What is America's place in the world?
Calvin Trillin is a journalist, humorist and novelist. Best known for his humorous writing about food and eating, he is also the author of several books of fiction, nonfiction essays, comic verse and plenty of more serious journalism.
Trillin was born in Kansas City, Missouri in 1935. He received his BA from Yale University, where he was chair of the Yale Daily News, in 1957. In 1963, after a serving in the U.S. Army and then working at Time magazine for a short time, Trillin joined the staff of The New Yorker magazine, where his reporting on racial integration at the University of Georgia eventually developed into his first book, An Education in Georgia: Charlayne Hunter, Hamilton Holmes and the Integration of the University of Georgia. Trillin's 1967-1982 column "U.S. Journal" for The New Yorker documented events throughout the nation, both funny and serious; since 1984, he has written a series of longer, narrative pieces under the title "American Chronicles."
Trillin is also a longtime contributor to The Nation magazine - is, in fact, the single most prolific contributor to that magazine to date. From 1978-1980 he penned a column called "Variation"; from 1984-1990 another called "Uncivil Liberties"; and from 1990 to the present a weekly one called "Deadline Poem" consisting of humorous poems about current events.
Calvin Trillin's most recent novel is Deciding the Next Decider: The 2008 Presidential Race in Rhyme (Nov. 2008)
Calvin Trillin: Internationally, I think the United States is gonna have to figure out a role for itself as – what sounds like an advertising slogan – “the last remaining superpower”. And obviously it’s not the Cold War anymore. It’s something else, and I don’t think that the United States has quite figured out . . . And I think also the United States is gonna have to figure out how to catch up with other countries not so much economically, but I mean when it comes to just statistics like infant mortality and things . . . literacy. I think that the United States is actually falling behind in a lot of ways, so I think we’re gonna have to figure out how to not be simply the people with the biggest army or the only army when it gets right down to it. I mean I think the United States, last time I read, spends as much money on what’s called “defense”, although not many armies are attacking lately, as everybody else put together. Or pretty close. So I think . . . I think obviously the United States . . . The question of how the United States is going to use its power is still not clear from the days following the Cold War.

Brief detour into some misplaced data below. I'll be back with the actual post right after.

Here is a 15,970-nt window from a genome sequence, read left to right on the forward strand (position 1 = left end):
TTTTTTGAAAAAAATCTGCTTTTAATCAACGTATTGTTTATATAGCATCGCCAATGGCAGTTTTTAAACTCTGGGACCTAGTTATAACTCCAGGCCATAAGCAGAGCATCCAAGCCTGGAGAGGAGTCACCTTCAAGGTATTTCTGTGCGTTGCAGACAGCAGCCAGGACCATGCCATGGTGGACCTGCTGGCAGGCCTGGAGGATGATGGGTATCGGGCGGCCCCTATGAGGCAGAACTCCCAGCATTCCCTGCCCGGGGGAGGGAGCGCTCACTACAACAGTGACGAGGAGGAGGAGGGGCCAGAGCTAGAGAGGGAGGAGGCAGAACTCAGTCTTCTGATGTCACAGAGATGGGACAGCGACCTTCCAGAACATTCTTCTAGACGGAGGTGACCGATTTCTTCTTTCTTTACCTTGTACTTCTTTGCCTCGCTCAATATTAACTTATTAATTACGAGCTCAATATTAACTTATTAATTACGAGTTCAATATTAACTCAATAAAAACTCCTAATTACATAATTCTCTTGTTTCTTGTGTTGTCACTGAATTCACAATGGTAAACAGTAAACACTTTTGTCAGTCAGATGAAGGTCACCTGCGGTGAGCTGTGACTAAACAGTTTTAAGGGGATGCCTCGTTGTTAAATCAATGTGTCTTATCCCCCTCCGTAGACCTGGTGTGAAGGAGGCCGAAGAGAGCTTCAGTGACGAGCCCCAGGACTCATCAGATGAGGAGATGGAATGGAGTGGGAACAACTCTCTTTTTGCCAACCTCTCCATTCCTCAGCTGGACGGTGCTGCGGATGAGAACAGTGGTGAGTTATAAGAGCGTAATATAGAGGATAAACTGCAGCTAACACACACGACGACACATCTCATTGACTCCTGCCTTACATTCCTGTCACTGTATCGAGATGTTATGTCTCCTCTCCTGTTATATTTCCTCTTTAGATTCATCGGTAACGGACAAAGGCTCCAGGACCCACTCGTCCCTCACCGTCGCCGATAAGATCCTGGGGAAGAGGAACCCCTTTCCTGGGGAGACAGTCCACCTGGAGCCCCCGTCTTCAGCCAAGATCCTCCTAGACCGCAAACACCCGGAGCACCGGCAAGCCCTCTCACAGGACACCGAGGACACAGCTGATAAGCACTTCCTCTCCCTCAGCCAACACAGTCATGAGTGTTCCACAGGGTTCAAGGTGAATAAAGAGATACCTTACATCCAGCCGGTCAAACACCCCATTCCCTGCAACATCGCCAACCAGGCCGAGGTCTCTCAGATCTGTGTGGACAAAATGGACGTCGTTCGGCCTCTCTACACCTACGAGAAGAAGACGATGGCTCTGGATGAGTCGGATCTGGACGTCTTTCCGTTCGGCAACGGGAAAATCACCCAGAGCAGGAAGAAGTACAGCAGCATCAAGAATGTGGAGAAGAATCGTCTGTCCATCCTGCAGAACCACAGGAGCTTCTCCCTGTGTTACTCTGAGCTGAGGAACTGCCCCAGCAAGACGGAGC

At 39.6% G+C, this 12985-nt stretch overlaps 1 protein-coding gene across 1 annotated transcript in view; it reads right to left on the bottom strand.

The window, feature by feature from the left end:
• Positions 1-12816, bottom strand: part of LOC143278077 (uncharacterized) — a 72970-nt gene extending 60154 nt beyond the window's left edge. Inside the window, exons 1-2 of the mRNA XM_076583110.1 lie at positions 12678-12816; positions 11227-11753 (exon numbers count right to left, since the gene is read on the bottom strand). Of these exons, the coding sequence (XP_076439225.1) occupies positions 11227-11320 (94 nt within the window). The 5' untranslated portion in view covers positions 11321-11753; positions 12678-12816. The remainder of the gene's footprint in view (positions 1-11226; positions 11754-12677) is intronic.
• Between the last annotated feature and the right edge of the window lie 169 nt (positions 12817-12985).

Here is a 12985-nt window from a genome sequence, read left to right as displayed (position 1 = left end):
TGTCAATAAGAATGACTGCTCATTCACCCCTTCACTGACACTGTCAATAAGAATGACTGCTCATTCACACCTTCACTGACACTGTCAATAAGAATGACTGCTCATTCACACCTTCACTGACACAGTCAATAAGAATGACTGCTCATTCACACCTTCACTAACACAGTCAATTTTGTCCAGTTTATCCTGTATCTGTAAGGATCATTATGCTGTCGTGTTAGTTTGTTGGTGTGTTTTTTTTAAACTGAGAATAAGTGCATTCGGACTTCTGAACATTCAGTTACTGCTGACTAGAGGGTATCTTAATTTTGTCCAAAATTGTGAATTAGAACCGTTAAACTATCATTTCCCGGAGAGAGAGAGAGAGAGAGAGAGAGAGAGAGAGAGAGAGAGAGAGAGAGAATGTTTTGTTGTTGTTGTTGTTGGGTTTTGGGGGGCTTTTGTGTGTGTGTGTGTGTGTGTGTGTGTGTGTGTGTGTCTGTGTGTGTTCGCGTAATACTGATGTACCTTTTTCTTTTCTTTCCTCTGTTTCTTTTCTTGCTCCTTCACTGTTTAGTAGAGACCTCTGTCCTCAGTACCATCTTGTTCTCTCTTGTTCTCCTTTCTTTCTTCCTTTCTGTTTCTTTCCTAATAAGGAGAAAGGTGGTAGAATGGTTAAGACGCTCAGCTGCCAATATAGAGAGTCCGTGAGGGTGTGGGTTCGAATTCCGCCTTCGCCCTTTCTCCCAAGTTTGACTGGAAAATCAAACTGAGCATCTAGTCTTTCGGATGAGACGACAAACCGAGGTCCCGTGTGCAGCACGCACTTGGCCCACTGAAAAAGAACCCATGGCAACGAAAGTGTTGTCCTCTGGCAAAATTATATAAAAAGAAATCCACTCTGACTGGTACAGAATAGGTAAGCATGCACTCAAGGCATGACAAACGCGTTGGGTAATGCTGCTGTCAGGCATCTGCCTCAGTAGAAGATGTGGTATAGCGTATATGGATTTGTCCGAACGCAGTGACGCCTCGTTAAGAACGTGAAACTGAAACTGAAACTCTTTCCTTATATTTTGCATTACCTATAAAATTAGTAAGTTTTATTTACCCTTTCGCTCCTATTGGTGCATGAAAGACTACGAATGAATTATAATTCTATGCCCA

Recorded on: 9/5/07
We still haven't figured out what to do with ourselves in the wake of the Cold War.
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- The World Wildlife Fund says that 60 percent of all vertebrate mammals have died since just 1970. On top of this, recent studies suggest that insect populations may have fallen by as much as 75 percent over the last few decades.
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Malcolm Gladwell teaches "Get over yourself and get to work" for Big Think Edge.
- Learn to recognize failure and know the big difference between panicking and choking.
- At Big Think Edge, Malcolm Gladwell teaches how to check your inner critic and get clear on what failure is.
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Michael Dowling, Northwell Health's CEO, believes we're entering the age of smart medicine.
- The United States health care system has much room for improvement, and big tech may be laying the foundation for those improvements.
- Technological progress in medicine is coming from two fronts: medical technology and information technology.
- As information technology develops, patients will become active participants in their health care, and value-based care may become a reality.
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